All posts filed under: Chinese Medicine

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Tincture Blending Western Herbs in a Chinese Style

It’s probably no surprise that I prefer tea over tinctures. Yet, I often use tinctures for both myself and for others because of their ease of use. There’s no waiting for a pot of tea to brew, nor do you have to take cups of tea to work with you! Tinctures have many benefits beyond these; the alcohol is a perfect medium to extract certain chemical constituents to create a concentrated herbal extract with a fairly long shelf life. Yesterday on the Summer Solstice, I used Chinese herbal formulating principles to create a Harmonizing tincture blend to soothe my acute upset stomach.


Feverfew and the Headache

This summer I grew Feverfew for the first time, in a pot with Mexican Oregano and Dusty Miler. It grew well, and tolerated frequent harvest of its flowers and leaves for tincturing, sprouting new buds and growth many times. I hope it comes up next year so I can enjoy it all over again. Feverfew had always confused me. I rarely heard it used for any other use besides migraines, and since I rarely experience migraines or headaches myself or treat many headaches, I didn’t gain experience with it. It seems that there were differing opinion about it. Some said it was only good for headaches with specific indications, some said to take it as a prophylaxis daily for any sort of migraine. Some said it was overrated and some said it was highly reliable.


Herb Samples: A Most Useful Study Aid

The last 4 weeks have been a whirl-wind. But I made out out on the other side! Yes, I officially graduated. My last board exam was the herbal one. I spent a week doing practice tests, reading through my notes and fondling my samples. My herb samples came from the free table at school. Some samples were missing, some had pre-made notes and some had lost their, um, freshness, but I didn’t care. They did the trick. It is much easier to memorize things when the thing you have to memorize is in your hands, or at least it is for me. I would’ve preferred to taste each one individually, see it growing, learn the botany, chemistry and ethnobotanic history in an attempt to really learn it. How much can you know about a plant by just reading about it? A lot, true, but so much can be gleaned experientially.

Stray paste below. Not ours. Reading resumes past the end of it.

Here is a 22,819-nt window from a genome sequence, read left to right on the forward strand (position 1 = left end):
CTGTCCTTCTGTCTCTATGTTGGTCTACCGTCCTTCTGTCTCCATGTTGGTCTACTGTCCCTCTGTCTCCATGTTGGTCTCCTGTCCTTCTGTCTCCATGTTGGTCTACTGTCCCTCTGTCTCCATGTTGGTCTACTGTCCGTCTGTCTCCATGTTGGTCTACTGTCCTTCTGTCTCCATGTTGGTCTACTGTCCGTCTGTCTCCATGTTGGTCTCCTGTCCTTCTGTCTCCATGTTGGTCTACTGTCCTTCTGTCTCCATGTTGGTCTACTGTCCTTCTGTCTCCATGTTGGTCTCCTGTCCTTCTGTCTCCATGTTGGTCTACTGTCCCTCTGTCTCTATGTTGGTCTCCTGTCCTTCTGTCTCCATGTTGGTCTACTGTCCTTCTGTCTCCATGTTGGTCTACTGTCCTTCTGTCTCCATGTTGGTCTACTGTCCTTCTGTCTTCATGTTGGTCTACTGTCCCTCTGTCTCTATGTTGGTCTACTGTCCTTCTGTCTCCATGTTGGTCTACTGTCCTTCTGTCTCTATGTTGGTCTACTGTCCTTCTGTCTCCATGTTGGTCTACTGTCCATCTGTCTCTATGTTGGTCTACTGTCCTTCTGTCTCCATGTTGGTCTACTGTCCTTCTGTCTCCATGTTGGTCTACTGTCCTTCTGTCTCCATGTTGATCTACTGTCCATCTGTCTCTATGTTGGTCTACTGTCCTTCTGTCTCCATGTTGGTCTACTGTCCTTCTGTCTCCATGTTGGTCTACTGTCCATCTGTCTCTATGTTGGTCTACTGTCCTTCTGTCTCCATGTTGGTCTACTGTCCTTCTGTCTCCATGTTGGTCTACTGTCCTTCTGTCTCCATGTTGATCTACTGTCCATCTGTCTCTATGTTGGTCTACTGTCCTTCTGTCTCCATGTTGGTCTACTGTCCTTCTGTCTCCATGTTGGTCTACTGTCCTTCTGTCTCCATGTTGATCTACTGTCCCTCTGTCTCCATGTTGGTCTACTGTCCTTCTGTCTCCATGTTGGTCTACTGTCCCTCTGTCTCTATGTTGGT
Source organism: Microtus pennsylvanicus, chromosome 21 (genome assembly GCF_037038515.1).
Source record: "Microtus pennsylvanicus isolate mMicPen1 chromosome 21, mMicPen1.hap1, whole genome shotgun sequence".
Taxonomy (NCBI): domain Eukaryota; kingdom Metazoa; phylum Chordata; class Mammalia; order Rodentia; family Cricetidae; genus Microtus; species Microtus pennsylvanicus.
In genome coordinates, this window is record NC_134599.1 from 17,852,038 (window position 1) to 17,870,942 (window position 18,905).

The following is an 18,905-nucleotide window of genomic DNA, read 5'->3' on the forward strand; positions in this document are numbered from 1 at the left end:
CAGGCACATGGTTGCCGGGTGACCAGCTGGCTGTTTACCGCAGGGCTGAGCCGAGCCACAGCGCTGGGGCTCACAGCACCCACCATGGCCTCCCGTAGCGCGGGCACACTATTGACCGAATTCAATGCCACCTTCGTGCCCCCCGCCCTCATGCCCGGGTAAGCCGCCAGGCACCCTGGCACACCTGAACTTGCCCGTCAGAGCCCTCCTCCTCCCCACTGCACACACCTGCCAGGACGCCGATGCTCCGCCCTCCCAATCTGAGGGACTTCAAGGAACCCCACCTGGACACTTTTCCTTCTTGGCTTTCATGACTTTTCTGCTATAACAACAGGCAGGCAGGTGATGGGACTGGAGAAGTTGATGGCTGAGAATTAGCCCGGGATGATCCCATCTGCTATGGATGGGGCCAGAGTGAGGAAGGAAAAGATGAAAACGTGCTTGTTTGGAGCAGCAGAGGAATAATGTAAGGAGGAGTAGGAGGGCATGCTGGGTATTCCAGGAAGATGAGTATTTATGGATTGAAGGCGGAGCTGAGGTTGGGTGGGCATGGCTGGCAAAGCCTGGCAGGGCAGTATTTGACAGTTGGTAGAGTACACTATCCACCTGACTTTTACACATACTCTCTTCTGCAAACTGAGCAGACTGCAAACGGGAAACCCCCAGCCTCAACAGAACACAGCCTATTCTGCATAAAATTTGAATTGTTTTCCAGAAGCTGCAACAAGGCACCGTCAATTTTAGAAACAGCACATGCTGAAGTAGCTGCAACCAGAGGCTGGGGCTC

Let Me Tell You About Herbal Internship

  There is a clinical shift in my education program called Herbal Internship. Herbal Internship is solely dedicated to, you guessed it, herbal consultations. There are 4 one hour slots to treat 4 patients with herbs. Do an intake, take pulse and look at tongue, determine diagnosis and treatment principles, discuss a formula, send the formula off to be filled. Seems pretty basic, no? Despite the fact that I have elected to do extra Herbal Internship shifts and know the drill, it is a far cry from basic. First of all, people are complicated. There are often 3-5 major complaints. Rarely does someone have just one single thing as their chief complaint. Secondly, conflicting signs are commonplace. Heat and Yang Xu (deficiency). Dampness in the Middle Jiao (digestion), which is an excess condition, and Blood Xu (deficiency). Thirdly, we make it up as we go along. This is not a bad thing at all; it is simply challenging and pushes me to the limits and forces me to expand my way of thinking. There is …


A Classic Chinese Herbal Formula: Gui Zhi Tang – Cinnamon Twig Decoction

Even a Chinese medicine student knows Gui Zhi Tang is an really important formula. Gui Zhi is Chinese for Cinnamon Twig; Tang means ‘soup’ or ‘decoction’. It is named so because of the chief (representative) herb of the formula, Gui Zhi/Cinnamon. This formula is simple yet complex, and demonstrats the elegance of Chinese herbal formulation. I am not attempting to disseminate the theory behind this formula or its combinations, which I do not feel prepared to do as I am still exploring it as we speak, but instead will share a bit of my experience with this awesomely tasty and effective tea.